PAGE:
Sister Maura was assigned to Chalatenango, a rural outpost near San Salvador where farmers were involved with unions organizing against the military junta.
Clarke’s letter to her mother asking for shoes mentioned they lived in tiny cubicles in a former seminary. Death was everywhere. People killed by roving military death squads were left to rot on the sides of roads. Some corpses had their hands tied behind their backs or their heads chopped off.
“Maura was horrified to see buzzards feeding on the dead,” writes Markey. “These were human beings, families, children, ‘blessed temples of the Lord.’ ”
It wasn’t long before Sister Maura was targeted for death herself.
She had helped the families of wounded combatants and was labeled a Communist insurgent by members of the National Guard, who pasted threats on the door of her modest parish.
A United Nations commission reported that the soldiers who were sent to kill Maura Clarke were acting on the orders of the country’s minister of defense.
But she was upbeat in her final letter to her parents.
“We are fine and learning so much from these brave but suffering people,” she wrote. “So many things that happened here remind me of what you went through, Dad, in your years of struggle for the liberation of Ireland.
“The human family will always search and yearn for liberation. Only when the Lord brings us home to heaven will we be truly free.”
On the night of Dec. 2, 1980, Sister Maura and three other American churchwomen were ambushed in their van as they made their way from the airport in San Salvador to Chalatenango, a nearly two-hour drive.
A United Nations commission reported two years later that the soldiers who were sent to kill Maura Clarke, her Maryknoll sister Ita Ford, Ursuline nun Dorothy Kazel and Catholic lay missionary Jean Donovan were acting on the orders of the country’s minister of defense.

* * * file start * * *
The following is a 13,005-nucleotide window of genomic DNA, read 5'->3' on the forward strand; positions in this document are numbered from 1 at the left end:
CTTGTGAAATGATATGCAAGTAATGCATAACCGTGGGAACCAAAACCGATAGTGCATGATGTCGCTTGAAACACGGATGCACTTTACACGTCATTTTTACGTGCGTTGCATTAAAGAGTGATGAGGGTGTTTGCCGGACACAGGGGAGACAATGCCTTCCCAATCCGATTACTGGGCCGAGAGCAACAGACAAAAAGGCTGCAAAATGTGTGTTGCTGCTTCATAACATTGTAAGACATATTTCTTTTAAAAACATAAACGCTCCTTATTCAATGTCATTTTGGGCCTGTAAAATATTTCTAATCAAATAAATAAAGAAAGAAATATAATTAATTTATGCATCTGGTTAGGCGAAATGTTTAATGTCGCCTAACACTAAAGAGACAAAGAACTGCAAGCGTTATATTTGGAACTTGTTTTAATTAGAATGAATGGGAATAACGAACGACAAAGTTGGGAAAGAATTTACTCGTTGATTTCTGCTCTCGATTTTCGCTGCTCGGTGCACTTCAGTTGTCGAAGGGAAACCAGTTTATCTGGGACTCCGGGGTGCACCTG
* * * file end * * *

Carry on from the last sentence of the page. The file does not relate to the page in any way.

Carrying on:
Three of the women were raped. All were tortured. Their blood-soaked bodies were dumped into a shallow grave. Every anniversary of their murders, the four women are honored in a memorial service at the Maryknoll-Sisters Center.
“Our perspective has always been that this is not only Maura’s story,” said Sister Nonie Gutzler, president of the Maryknoll Sisters. “All of those who have gone to El Salvador and were martyred are remembered.”
For this reason, the order believes that if Sister Maura is under consideration for sainthood, all of the women who died with her should be accorded the same honor. In the Rockaways, there are plaques honoring Sister Maura’s memory as well as a stained-glass window in St. Francis de Sales church, where she and her family once worshiped.
Her tragic story is taught to students in the Catholic schools there, one of which awards a yearly academic scholarship in her name.
Four National Guardsmen were convicted of the murders in 1984 and sentenced to 30 years in prison. In 1998, they said from jail that they acted on “orders from above.”
In El Salvador, the civil war that lasted more than a decade ended in a ceasefire in 1992.
The rebels became a political party.
Today, Sunday, on what would have been her 88th birthday, the church will honor Sister Maura with a memorial mass.
“She lived the gospel and gave her life,” said Anne Marie Greene, director of religious education at St. Francis.
If the momentum builds to make Maura a saint, Greene said she would volunteer to do the research — a compendium of “heroic virtue” — that the Vatican requires for the application for beatification.
Said Greene: “She’s a saint in this neighborhood, whether she is acknowledged by the pope or not.”